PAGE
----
We can easily understand Britten’s composing ‘Our Hunting Fathers’. A pacifist under gathering war-clouds, as well as a passionate animal-lover, he responded gladly to the sardonic anti-Establishment poetry written and selected by W.H. Auden.
But this is the music of an angry young man and it is overblown with too much material; a more mature composer would have filtered some of it out, for pragmatic use elsewhere. The score is cluttered and over-busy, for all its witty commentary.
The CBSO handled all this tumbling zealousness with skill and commitment under the equally committed baton of the enthusiastic Andrew Manze.
Lisa Milne was the engaging soloist, communicatively clear in her feeling for the text, her arresting virtuosity addressing the wide-ranging vocal line with spectacular success, and making light of Britten’s experimental demands upon the voice (he was heavily under the influence of the Second Viennese school during this period).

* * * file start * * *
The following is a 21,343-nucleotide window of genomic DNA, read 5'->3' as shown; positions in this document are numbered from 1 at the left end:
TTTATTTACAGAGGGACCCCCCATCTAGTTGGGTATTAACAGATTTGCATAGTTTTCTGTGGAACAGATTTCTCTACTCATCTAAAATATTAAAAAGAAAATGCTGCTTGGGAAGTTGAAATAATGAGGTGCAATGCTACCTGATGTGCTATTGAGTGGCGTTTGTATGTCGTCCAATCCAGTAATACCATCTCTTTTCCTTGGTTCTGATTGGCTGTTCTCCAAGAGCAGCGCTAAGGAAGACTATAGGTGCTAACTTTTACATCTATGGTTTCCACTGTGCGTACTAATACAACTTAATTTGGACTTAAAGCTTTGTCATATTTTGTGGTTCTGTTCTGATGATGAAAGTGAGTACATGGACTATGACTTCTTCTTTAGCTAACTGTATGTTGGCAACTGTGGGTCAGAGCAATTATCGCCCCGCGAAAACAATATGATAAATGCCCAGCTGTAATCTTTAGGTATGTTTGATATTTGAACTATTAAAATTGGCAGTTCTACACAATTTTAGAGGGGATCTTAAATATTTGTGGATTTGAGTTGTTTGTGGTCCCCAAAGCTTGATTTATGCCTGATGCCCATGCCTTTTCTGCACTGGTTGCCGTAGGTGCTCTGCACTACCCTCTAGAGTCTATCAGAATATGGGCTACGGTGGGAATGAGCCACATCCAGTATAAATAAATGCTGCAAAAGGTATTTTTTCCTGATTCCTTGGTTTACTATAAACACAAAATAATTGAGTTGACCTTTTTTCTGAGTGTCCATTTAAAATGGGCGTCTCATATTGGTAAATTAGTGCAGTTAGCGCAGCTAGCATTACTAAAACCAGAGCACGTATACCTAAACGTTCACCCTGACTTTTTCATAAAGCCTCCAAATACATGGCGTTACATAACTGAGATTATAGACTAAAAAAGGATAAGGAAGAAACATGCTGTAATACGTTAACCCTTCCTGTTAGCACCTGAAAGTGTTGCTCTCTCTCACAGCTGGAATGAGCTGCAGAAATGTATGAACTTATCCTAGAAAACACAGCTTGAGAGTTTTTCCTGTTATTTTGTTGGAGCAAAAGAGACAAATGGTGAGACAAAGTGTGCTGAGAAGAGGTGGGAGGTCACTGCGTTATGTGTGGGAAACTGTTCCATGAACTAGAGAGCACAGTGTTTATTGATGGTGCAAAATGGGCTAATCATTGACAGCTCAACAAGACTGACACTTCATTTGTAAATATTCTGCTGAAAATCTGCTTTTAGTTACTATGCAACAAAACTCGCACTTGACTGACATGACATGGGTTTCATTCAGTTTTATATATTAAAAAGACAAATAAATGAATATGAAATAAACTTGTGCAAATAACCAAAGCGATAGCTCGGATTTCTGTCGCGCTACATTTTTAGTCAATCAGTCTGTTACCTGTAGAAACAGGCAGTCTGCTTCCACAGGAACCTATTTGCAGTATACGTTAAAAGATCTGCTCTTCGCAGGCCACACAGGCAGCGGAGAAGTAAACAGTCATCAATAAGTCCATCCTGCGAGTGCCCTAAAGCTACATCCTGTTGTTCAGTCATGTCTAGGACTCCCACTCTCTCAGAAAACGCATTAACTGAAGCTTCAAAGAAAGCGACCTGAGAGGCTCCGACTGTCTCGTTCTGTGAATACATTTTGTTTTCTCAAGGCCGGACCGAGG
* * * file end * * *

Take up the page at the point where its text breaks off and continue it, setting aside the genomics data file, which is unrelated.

These hunting fathers would have been very much at home in the pastoral landscapes conjured by Vaughan Williams’ Fifth Symphony, music which veers between hints of something nasty in the woodshed and the utterly transforming visionariness of ‘Pilgrim’s Progress’.
The principals – Laurence Jackson, Bryony Shaw, Chris Yates and Eduardo Vassallo –were outstanding, and Manze, a string-player himself, allowed the massed CBSO strings to reaffirm what a formidable force they have become.